The soon-to-be 32-year-old—like Molina, Choo's birthday is July 13—is better than that. But right now, he's at his lowest point in the season, which makes him more obtainable.
While he might not put up the extra-gaudy run total that was expected when he signed with the Rangers, Choo does have a very Choo-like .397 OBP and someone will drive him in. If you can get him at third or fourth fantasy outfielder pricing, he'll be worth it in the end.
Sell High: Yordano Ventura, SP, Kansas City Royals
Fantasy Stats: 4 W, 3.20 ERA, 1.24 WHIP, 63 K (70.1 IP)
A much-hyped rookie who got off to a fantastic start to the season before an injury scare with his right elbow in late May put his campaign in flux, Yordano Ventura has looked pretty darn good again the last two times out.
Which is exactly why you should be trying to trade him now, while you still can.
Yes, the 23-year-old fireballer has given up only 15 baserunners and three runs in 13.0 innings this month, but that comes with an eyebrow-raising four strikeouts total. For a guy who may or may not be fully past elbow pain, that's not exactly a promising sign, is it?
Besides, as an untested rookie who was likely to have his innings capped, or at least closely monitored, later on in his first full season, Ventura was going to be a sell-high candidate anyway. It's just that the increased risk for an injury has pushed that timeline up several weeks.
Buy Low: Kenley Jansen, RP, Los Angeles Dodgers
Fantasy Stats: 0 W, 3.46 ERA, 1.31 WHIP, 44 K, 17 SV (26.0 IP)
Typically, closers are on the other side of this column, because they're volatile and really only contribute to one category (saves).
In the case of Kenley Jansen, though, he's an elite closer whose surface stats—namely, that 3.46 ERA and 1.31 WHIP—are misleading enough to the point where he might be gettable on the cheap.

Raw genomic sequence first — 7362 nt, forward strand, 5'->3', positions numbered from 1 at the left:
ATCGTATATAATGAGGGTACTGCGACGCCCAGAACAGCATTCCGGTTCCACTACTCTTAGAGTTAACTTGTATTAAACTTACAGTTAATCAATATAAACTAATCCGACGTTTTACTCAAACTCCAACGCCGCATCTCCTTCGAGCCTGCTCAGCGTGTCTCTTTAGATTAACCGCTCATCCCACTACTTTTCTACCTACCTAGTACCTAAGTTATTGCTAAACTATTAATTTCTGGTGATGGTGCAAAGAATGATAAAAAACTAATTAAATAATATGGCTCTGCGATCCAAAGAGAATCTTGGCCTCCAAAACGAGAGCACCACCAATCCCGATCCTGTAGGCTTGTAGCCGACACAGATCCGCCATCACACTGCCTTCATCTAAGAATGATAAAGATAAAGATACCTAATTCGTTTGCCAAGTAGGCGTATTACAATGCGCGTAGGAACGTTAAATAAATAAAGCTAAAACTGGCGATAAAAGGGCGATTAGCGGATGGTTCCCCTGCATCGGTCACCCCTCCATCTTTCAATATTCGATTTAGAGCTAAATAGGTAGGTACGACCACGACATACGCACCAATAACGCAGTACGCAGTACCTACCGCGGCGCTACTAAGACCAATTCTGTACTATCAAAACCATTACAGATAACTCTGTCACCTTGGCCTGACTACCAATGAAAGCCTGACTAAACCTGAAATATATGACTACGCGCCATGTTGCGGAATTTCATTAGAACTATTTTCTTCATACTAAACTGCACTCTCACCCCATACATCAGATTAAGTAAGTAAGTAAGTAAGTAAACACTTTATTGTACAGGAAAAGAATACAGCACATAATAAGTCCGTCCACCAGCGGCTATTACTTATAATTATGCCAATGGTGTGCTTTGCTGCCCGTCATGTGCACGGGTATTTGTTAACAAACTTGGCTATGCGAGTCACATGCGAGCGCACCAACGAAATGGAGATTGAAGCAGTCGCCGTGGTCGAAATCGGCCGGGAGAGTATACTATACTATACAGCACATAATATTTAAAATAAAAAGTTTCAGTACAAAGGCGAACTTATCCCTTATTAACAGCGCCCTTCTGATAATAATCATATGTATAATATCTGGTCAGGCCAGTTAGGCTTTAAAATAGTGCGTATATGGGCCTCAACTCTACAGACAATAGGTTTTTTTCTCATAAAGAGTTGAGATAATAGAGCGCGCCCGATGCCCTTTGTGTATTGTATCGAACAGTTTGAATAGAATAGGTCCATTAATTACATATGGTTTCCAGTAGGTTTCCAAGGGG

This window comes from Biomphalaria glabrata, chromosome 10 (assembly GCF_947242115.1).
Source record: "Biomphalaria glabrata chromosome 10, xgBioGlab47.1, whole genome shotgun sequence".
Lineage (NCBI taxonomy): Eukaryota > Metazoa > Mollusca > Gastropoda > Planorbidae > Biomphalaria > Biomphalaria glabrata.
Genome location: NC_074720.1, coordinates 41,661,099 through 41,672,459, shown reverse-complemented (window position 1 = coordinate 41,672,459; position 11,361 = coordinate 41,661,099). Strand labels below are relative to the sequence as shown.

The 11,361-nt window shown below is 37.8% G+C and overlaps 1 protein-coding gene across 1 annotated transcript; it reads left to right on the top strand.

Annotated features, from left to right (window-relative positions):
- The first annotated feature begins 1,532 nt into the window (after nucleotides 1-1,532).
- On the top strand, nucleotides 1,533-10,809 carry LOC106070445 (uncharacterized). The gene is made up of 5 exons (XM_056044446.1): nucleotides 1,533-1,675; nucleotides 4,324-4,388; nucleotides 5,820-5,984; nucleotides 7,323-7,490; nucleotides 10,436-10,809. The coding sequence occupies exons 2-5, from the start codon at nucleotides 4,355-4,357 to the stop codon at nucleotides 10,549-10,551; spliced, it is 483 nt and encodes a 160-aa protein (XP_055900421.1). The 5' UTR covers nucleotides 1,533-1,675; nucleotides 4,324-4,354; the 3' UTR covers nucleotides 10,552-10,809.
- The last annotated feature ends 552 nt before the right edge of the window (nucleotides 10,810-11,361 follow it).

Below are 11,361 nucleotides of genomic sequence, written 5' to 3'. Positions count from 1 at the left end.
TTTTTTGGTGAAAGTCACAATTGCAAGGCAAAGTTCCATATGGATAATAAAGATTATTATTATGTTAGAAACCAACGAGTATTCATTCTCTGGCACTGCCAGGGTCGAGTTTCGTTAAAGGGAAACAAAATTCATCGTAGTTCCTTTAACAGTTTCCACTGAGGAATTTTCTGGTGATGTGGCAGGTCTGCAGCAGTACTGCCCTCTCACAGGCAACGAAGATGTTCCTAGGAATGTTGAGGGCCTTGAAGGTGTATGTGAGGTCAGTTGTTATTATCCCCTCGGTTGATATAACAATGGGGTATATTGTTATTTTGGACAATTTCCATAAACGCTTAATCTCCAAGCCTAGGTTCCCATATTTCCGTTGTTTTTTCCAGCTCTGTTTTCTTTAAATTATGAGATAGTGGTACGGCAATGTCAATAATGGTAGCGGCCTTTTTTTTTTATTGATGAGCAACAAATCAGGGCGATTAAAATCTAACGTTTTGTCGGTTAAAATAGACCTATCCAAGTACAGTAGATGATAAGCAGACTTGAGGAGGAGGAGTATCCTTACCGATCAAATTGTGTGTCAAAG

Yes, he got off to a rough beginning with two blown saves and a loss by April 15. But the 26-year-old is suffering almost entirely because of his .393 BABIP, which is fourth-highest in baseball among pitchers who have thrown at least 20.0 innings.
Trust in Jansen's strikeout rate (15.2 K/9!) and his 1.85 FIP. He's still a top-five closer and should wind up right around there by the end of the season.
Sell High: Lonnie Chisenhall, 3B, Cleveland Indians
Fantasy Stats: .393 BA, 30 R, 7 HR, 32 RBI, 2 SB (189 PA)
The beautiful thing about what Lonnie Chisenhall did this past Monday—and really, what he's done this month as a whole—is that it was so headline-grabbing that the formerly irrelevant fantasy option turned himself into a full-fledged name to know and player to own in all formats.
Monday, of course, was the day The Chiz Kid went bonkers with a 5-for-5 showing that included three homers and nine RBI, an effort that set all sorts of records.
In just 10 games over the first two weeks of June, Chisenhall is 18-for-38 (.474) with eight runs, four homers and 17 RBI. Wow, right?
When peddling Chisenhall, be sure to kindly offer up that this is a former top prospect who is still only 25 and appears to be coming into his own, thanks to a .393 batting average that is the best in baseball.
Of course, you'll want to leave out the part where his ridiculous .428 BABIP is the highest in MLB among hitters with at least 150 plate appearances. Or the part about how the lefty swinger still will be taking a seat against southpaws regularly, like he did Thursday against Boston's Jon Lester.
When a player is this hot, especially one who has next to no history of success, he's practically begging you to sell him high. Oblige.
To talk baseball or fantasy baseball, check in with me on Twitter: @JayCat11